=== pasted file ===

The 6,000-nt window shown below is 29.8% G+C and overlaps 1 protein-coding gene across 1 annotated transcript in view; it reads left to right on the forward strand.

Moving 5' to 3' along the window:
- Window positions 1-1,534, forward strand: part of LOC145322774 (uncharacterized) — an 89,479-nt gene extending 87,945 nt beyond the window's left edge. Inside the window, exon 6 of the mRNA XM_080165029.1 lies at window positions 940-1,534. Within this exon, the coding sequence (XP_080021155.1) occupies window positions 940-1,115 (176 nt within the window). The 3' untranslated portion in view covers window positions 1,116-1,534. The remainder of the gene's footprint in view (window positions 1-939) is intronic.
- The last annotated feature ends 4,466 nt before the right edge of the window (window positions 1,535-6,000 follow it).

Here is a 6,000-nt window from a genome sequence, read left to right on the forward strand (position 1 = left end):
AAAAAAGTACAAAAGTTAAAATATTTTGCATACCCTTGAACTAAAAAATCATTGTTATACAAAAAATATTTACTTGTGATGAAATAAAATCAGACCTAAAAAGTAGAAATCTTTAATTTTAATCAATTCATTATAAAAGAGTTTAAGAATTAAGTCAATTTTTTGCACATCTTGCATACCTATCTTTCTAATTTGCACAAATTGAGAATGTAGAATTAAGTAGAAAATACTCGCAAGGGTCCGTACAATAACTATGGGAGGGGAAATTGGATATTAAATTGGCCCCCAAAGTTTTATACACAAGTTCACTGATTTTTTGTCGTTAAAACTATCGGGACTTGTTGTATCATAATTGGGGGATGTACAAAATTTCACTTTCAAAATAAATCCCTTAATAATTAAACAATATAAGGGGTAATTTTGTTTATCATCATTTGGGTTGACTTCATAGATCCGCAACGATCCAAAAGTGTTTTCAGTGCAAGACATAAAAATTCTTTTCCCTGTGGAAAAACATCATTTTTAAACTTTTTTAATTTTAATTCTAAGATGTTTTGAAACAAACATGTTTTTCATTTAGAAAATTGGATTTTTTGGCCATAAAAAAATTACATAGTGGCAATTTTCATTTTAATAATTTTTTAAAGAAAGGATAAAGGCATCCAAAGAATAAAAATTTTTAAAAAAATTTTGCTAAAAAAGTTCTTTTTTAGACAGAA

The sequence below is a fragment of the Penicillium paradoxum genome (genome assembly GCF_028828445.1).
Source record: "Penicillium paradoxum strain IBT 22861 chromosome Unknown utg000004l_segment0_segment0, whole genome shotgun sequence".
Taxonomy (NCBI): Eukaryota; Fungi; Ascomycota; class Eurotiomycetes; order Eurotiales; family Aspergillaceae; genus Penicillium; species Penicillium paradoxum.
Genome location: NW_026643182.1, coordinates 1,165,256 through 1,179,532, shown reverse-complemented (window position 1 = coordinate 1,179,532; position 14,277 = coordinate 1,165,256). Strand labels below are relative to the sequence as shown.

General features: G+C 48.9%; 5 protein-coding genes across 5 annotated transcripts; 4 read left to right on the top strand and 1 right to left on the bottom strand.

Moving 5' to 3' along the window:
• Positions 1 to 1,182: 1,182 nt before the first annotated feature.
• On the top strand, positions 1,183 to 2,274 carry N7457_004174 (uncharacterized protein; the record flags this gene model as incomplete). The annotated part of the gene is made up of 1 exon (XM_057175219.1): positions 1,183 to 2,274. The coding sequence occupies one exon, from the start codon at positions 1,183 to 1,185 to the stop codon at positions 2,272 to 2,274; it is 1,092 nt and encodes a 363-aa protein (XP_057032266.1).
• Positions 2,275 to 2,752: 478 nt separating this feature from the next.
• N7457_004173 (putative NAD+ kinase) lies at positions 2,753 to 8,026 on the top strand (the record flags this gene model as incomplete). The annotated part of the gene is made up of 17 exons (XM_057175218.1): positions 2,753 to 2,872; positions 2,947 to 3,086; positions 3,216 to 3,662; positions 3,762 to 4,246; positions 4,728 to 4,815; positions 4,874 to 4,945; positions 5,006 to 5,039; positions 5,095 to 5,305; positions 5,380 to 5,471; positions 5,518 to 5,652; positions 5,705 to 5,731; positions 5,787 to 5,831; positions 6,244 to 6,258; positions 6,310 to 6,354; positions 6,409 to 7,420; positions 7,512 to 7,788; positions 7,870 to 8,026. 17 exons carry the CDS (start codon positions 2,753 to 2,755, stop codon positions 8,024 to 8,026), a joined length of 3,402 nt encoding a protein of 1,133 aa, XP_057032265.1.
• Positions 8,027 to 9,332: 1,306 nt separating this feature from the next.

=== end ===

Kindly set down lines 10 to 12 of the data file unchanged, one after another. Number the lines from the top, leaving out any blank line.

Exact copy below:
Genome location: NW_026643182.1, coordinates 1,165,256 through 1,179,532, shown reverse-complemented (window position 1 = coordinate 1,179,532; position 14,277 = coordinate 1,165,256). Strand labels below are relative to the sequence as shown.

General features: G+C 48.9%; 5 protein-coding genes across 5 annotated transcripts; 4 read left to right on the top strand and 1 right to left on the bottom strand.

Moving 5' to 3' along the window: